Southwest Gas Corp. has a market cap of $1.49 billion; its shares were traded at around $32.91 with a P/E ratio of 12.51 and P/S ratio of 0.79. The dividend yield of Southwest Gas Corp. stocks is 3.04%. Southwest Gas Corp. had an annual average earning growth of 2.2% over the past 10 years.SWX is in the portfolios of Jim Simons of Renaissance Technologies LLC, Kenneth Fisher of Fisher Asset Management, LLC, Kenneth Fisher of Fisher Asset Management, LLC.
Highlight of Business Operations: Company-Owned Life Insurance (COLI). Southwest has life insurance policies on members of management and other key employees to indemnify itself against the loss of talent, expertise, and knowledge, as well as to provide indirect funding for certain nonqualified benefit plans. The COLI policies have a combined net death benefit value of approximately $196 million at June 30, 2010. The net cash surrender value of these policies (which is the cash amount the Company would receive if it voluntarily terminated the policies) is approximately $58 million at June 30, 2010 and is included in the caption Other property and investments on the balance sheet. Cash surrender values are directly influenced by the investment portfolio underlying the insurance policies. This portfolio includes both equity and fixed income (mutual fund) investments. As a result, generally the cash surrender value (but not the net death benefit) moves up and down consistent with the movements in the broader stock and bond markets. In the three and six months ended June 30, 2010, the Company recognized declines in the cash surrender values of the COLI policies of $3.6 million and $2.1 million, respectively, which was reflected in Other income (deductions). For the three and six months ended June 30, 2009, cash surrender values increased $3.7 million and $2.1 million, respectively. The twelve months ended June 30, 2010 reflect an increase of $4.3 million in the cash surrender values of the COLI policies (compared to a net decline of $7.4 million in the twelve months ended June 30, 2009). Current tax regulations provide for tax-free treatment of life insurance (death benefit) proceeds. Therefore, the changes in the cash surrender value components of COLI policies as they progress towards the ultimate death benefits are also recorded without tax consequences. Currently, the Company intends to hold the COLI policies for their duration and purchase additional policies as necessary.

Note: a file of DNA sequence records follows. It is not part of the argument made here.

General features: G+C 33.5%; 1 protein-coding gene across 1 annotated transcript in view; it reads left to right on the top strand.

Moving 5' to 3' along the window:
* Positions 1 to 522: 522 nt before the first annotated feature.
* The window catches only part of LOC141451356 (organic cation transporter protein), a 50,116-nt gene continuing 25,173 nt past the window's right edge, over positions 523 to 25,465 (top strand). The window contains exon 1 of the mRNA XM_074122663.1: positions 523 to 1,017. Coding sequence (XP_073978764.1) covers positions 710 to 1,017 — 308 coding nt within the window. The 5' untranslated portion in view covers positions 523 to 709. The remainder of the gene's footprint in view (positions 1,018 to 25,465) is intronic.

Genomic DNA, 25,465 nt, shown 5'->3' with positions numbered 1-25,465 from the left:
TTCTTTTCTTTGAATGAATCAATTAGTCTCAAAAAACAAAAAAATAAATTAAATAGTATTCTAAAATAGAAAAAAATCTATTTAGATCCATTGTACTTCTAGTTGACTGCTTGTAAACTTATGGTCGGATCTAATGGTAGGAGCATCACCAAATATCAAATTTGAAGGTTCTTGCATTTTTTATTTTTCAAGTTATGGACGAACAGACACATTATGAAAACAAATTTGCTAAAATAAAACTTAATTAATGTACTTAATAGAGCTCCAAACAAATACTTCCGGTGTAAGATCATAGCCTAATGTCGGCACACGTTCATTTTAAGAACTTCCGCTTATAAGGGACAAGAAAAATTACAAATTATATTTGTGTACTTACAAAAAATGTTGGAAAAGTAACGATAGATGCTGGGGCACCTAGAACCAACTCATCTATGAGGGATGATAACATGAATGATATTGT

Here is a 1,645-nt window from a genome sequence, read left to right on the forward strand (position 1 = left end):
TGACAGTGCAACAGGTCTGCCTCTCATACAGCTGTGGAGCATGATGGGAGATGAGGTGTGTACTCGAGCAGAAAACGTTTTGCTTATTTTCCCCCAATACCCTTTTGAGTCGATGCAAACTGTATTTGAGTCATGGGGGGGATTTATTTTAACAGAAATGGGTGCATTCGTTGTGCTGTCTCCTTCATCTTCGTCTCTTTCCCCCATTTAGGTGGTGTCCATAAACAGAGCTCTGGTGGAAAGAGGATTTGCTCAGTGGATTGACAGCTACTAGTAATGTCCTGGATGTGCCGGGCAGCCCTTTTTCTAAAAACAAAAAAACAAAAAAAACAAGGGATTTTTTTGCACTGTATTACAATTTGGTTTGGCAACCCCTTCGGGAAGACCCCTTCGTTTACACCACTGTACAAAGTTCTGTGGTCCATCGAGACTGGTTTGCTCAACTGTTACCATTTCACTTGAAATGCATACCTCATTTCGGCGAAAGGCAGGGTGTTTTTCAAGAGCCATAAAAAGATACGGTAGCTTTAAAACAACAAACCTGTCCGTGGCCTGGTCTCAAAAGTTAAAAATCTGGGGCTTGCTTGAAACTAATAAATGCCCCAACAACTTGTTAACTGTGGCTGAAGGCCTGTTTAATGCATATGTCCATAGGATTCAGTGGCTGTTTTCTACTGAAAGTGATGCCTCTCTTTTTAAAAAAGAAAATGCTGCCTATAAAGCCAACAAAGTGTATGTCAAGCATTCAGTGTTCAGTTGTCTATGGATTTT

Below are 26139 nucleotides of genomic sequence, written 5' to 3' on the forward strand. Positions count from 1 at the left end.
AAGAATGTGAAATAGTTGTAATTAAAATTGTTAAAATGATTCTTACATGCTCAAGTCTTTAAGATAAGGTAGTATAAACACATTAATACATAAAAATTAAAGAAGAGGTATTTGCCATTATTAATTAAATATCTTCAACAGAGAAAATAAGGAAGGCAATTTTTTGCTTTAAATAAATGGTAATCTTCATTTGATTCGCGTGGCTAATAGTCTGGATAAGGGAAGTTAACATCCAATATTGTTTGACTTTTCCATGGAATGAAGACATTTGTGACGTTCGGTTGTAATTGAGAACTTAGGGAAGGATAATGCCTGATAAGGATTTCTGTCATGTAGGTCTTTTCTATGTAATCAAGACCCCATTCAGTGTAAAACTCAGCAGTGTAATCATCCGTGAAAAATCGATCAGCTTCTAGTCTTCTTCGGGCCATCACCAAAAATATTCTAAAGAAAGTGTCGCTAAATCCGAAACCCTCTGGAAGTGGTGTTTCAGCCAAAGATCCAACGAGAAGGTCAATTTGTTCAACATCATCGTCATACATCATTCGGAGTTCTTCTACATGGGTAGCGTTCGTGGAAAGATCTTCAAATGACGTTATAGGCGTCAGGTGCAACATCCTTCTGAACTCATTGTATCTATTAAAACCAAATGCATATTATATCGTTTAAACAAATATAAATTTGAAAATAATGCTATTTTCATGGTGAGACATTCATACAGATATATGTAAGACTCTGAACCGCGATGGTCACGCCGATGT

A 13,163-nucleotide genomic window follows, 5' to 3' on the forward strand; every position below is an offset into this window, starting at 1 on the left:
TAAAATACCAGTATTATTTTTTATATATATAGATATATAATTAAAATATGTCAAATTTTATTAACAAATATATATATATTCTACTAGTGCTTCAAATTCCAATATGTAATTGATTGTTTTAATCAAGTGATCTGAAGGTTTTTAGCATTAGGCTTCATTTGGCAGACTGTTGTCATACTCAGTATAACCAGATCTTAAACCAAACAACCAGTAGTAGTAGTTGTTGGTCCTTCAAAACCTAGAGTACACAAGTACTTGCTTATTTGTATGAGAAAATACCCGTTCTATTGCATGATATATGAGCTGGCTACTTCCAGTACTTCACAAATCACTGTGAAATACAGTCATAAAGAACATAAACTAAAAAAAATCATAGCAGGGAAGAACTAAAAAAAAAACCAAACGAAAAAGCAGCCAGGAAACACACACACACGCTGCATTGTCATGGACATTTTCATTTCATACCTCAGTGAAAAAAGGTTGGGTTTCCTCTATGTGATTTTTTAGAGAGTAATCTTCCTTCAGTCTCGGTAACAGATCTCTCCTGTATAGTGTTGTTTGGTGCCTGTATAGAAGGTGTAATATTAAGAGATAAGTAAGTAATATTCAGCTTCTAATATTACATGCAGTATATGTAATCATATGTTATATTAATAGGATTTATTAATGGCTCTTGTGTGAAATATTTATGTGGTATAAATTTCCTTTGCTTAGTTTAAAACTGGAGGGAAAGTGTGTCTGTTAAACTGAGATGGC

Liquidity. Southwest believes its liquidity position remains strong. Southwest has a $300 million credit facility maturing in May 2012, $150 million of which is designated for working capital needs. The facility is provided through a consortium of eight major banking institutions. Usage of the facility in the second quarter of 2010 was minimal. There was no balance outstanding at June 30, leaving the entire $300 million available for long-term and working capital needs. The lower usage was primarily due to improved profitability, natural gas prices that were relatively stable, and gas-cost related rate mechanisms that favorably impacted operating cash flows. The current slowdown in housing construction has also allowed Southwest to fund construction expenditures primarily with internally generated cash.
Operating margin increased $8 million in the second quarter of 2010 compared to the second quarter of 2009. Differences in heating demand, caused primarily by weather variations in Arizona, provided $4 million of the operating margin increase as temperatures in the current quarter were relatively normal, while temperatures were warmer than normal in the second quarter of 2009. Rate relief provided $4 million of the operating margin increase, consisting of $3 million in Nevada and $1 million in California. Customer growth provided a minimal benefit as 16,000 net new customers were added during the last twelve months.
Other income declined $7.6 million between quarters as the cash surrender values of COLI policies decreased by $3.6 million in the second quarter of 2010 compared to an increase of $3.7 million in the prior-year quarter.
Operating margin increased $31 million between periods. Rate relief provided $14 million of the increase, consisting of $12 million in Nevada and $2 million in California. Differences in heating demand caused primarily by weather variations in Arizona between periods resulted in a $17 million operating margin increase as temperatures in the current six-month period were normal, while temperatures were significantly warmer than normal in the same period of 2009. Customer growth had a negligible impact on operating margin.
Other income decreased $6.3 million between the six-month periods of 2010 and 2009. This was primarily due to a $2.1 million decrease in the cash surrender values of COLI policies in the current period compared to cash surrender value increases in the prior-year period of $2.1 million. Costs associated with certain Arizona non-recoverable pipe replacement work also increased $1.5 million between periods.
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